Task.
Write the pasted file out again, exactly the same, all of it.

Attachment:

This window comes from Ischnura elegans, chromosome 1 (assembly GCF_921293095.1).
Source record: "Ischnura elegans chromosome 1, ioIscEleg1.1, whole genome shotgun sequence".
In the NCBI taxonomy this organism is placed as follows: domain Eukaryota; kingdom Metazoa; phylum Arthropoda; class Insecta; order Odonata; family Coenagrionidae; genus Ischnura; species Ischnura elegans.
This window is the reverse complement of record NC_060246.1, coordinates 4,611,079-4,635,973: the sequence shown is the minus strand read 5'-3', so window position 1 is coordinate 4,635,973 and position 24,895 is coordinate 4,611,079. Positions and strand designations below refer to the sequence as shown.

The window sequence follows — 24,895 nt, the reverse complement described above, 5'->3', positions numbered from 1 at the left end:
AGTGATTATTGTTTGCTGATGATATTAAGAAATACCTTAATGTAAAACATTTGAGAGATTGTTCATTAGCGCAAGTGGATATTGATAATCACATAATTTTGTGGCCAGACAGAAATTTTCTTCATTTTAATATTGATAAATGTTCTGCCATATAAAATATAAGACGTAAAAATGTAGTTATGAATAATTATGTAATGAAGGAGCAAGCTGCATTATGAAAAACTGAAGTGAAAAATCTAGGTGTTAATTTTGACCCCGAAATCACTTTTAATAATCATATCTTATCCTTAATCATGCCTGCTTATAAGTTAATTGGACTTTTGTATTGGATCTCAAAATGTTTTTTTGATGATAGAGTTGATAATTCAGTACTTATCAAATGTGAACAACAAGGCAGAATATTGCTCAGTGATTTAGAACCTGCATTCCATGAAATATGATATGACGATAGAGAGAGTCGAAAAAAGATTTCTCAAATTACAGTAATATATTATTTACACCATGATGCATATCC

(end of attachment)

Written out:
This window comes from Ischnura elegans, chromosome 1 (assembly GCF_921293095.1).
Source record: "Ischnura elegans chromosome 1, ioIscEleg1.1, whole genome shotgun sequence".
In the NCBI taxonomy this organism is placed as follows: domain Eukaryota; kingdom Metazoa; phylum Arthropoda; class Insecta; order Odonata; family Coenagrionidae; genus Ischnura; species Ischnura elegans.
This window is the reverse complement of record NC_060246.1, coordinates 4,611,079-4,635,973: the sequence shown is the minus strand read 5'-3', so window position 1 is coordinate 4,635,973 and position 24,895 is coordinate 4,611,079. Positions and strand designations below refer to the sequence as shown.

The window sequence follows — 24,895 nt, the reverse complement described above, 5'->3', positions numbered from 1 at the left end:
AGTGATTATTGTTTGCTGATGATATTAAGAAATACCTTAATGTAAAACATTTGAGAGATTGTTCATTAGCGCAAGTGGATATTGATAATCACATAATTTTGTGGCCAGACAGAAATTTTCTTCATTTTAATATTGATAAATGTTCTGCCATATAAAATATAAGACGTAAAAATGTAGTTATGAATAATTATGTAATGAAGGAGCAAGCTGCATTATGAAAAACTGAAGTGAAAAATCTAGGTGTTAATTTTGACCCCGAAATCACTTTTAATAATCATATCTTATCCTTAATCATGCCTGCTTATAAGTTAATTGGACTTTTGTATTGGATCTCAAAATGTTTTTTTGATGATAGAGTTGATAATTCAGTACTTATCAAATGTGAACAACAAGGCAGAATATTGCTCAGTGATTTAGAACCTGCATTCCATGAAATATGATATGACGATAGAGAGAGTCGAAAAAAGATTTCTCAAATTACAGTAATATATTATTTACACCATGATGCATATCC